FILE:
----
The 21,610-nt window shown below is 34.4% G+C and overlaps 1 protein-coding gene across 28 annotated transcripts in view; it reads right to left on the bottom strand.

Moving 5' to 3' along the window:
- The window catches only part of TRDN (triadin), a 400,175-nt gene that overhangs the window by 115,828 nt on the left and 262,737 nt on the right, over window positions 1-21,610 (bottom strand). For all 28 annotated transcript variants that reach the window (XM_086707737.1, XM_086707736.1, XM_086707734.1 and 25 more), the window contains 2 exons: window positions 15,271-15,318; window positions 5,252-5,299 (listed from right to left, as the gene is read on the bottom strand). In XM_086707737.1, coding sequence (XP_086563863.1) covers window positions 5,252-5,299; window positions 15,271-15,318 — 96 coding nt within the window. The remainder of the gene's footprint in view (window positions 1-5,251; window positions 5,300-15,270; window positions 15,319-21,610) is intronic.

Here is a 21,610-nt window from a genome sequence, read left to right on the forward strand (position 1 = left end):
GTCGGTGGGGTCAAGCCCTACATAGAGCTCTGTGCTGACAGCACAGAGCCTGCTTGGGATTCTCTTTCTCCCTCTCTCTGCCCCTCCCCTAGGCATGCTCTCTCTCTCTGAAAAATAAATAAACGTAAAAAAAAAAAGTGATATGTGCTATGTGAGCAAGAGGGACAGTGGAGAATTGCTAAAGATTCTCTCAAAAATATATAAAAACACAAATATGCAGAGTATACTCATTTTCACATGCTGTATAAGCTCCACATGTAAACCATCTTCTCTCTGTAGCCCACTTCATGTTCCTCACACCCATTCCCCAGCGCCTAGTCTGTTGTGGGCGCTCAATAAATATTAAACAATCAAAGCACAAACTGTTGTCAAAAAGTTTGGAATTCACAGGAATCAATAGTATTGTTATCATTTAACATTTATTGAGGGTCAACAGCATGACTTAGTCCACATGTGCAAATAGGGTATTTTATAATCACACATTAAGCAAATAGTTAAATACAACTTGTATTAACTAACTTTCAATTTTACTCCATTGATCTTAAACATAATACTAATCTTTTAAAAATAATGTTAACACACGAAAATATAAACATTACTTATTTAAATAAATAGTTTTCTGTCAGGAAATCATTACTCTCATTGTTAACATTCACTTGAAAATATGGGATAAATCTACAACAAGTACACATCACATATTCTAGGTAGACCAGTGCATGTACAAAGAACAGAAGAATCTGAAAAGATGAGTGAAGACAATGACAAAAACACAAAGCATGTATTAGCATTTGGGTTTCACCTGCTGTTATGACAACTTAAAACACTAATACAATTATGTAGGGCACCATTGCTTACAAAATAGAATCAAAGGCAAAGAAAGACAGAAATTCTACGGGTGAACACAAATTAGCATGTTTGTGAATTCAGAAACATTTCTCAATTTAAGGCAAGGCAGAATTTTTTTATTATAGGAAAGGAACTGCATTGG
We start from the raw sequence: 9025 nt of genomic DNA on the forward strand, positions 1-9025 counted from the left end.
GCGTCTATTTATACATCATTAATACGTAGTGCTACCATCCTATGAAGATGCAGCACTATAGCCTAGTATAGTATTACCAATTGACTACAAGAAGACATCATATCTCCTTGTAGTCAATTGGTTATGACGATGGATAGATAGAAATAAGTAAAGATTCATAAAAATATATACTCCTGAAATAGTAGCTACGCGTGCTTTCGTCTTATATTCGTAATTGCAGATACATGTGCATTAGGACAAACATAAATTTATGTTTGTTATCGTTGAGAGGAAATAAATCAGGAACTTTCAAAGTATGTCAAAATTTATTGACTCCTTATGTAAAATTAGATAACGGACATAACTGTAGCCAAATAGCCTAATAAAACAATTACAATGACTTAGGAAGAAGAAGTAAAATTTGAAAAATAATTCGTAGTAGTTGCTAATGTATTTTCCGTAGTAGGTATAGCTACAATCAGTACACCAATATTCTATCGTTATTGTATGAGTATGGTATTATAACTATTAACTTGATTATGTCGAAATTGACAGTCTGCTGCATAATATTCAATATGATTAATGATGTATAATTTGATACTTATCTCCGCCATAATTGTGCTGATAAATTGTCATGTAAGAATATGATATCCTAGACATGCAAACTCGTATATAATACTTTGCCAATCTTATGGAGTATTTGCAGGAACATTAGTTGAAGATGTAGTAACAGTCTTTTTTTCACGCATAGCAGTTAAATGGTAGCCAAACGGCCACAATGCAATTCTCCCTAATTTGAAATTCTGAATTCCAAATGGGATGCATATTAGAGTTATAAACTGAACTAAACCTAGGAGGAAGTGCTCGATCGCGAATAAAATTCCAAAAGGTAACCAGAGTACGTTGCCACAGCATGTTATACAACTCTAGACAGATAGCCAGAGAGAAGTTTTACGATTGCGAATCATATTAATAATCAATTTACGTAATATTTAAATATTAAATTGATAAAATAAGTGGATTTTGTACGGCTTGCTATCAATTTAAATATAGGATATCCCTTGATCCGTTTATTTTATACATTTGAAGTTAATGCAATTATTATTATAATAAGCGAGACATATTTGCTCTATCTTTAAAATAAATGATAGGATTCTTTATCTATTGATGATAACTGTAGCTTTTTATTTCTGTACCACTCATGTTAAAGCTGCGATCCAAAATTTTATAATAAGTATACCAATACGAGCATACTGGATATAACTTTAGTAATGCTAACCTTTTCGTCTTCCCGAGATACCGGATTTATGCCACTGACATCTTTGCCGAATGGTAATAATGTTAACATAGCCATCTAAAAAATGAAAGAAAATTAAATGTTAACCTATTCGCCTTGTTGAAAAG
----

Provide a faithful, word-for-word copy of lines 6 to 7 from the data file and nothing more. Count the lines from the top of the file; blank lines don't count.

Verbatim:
We start from the raw sequence: 9025 nt of genomic DNA on the forward strand, positions 1-9025 counted from the left end.
GCGTCTATTTATACATCATTAATACGTAGTGCTACCATCCTATGAAGATGCAGCACTATAGCCTAGTATAGTATTACCAATTGACTACAAGAAGACATCATATCTCCTTGTAGTCAATTGGTTATGACGATGGATAGATAGAAATAAGTAAAGATTCATAAAAATATATACTCCTGAAATAGTAGCTACGCGTGCTTTCGTCTTATATTCGTAATTGCAGATACATGTGCATTAGGACAAACATAAATTTATGTTTGTTATCGTTGAGAGGAAATAAATCAGGAACTTTCAAAGTATGTCAAAATTTATTGACTCCTTATGTAAAATTAGATAACGGACATAACTGTAGCCAAATAGCCTAATAAAACAATTACAATGACTTAGGAAGAAGAAGTAAAATTTGAAAAATAATTCGTAGTAGTTGCTAATGTATTTTCCGTAGTAGGTATAGCTACAATCAGTACACCAATATTCTATCGTTATTGTATGAGTATGGTATTATAACTATTAACTTGATTATGTCGAAATTGACAGTCTGCTGCATAATATTCAATATGATTAATGATGTATAATTTGATACTTATCTCCGCCATAATTGTGCTGATAAATTGTCATGTAAGAATATGATATCCTAGACATGCAAACTCGTATATAATACTTTGCCAATCTTATGGAGTATTTGCAGGAACATTAGTTGAAGATGTAGTAACAGTCTTTTTTTCACGCATAGCAGTTAAATGGTAGCCAAACGGCCACAATGCAATTCTCCCTAATTTGAAATTCTGAATTCCAAATGGGATGCATATTAGAGTTATAAACTGAACTAAACCTAGGAGGAAGTGCTCGATCGCGAATAAAATTCCAAAAGGTAACCAGAGTACGTTGCCACAGCATGTTATACAACTCTAGACAGATAGCCAGAGAGAAGTTTTACGATTGCGAATCATATTAATAATCAATTTACGTAATATTTAAATATTAAATTGATAAAATAAGTGGATTTTGTACGGCTTGCTATCAATTTAAATATAGGATATCCCTTGATCCGTTTATTTTATACATTTGAAGTTAATGCAATTATTATTATAATAAGCGAGACATATTTGCTCTATCTTTAAAATAAATGATAGGATTCTTTATCTATTGATGATAACTGTAGCTTTTTATTTCTGTACCACTCATGTTAAAGCTGCGATCCAAAATTTTATAATAAGTATACCAATACGAGCATACTGGATATAACTTTAGTAATGCTAACCTTTTCGTCTTCCCGAGATACCGGATTTATGCCACTGACATCTTTGCCGAATGGTAATAATGTTAACATAGCCATCTAAAAAATGAAAGAAAATTAAATGTTAACCTATTCGCCTTGTTGAAAAG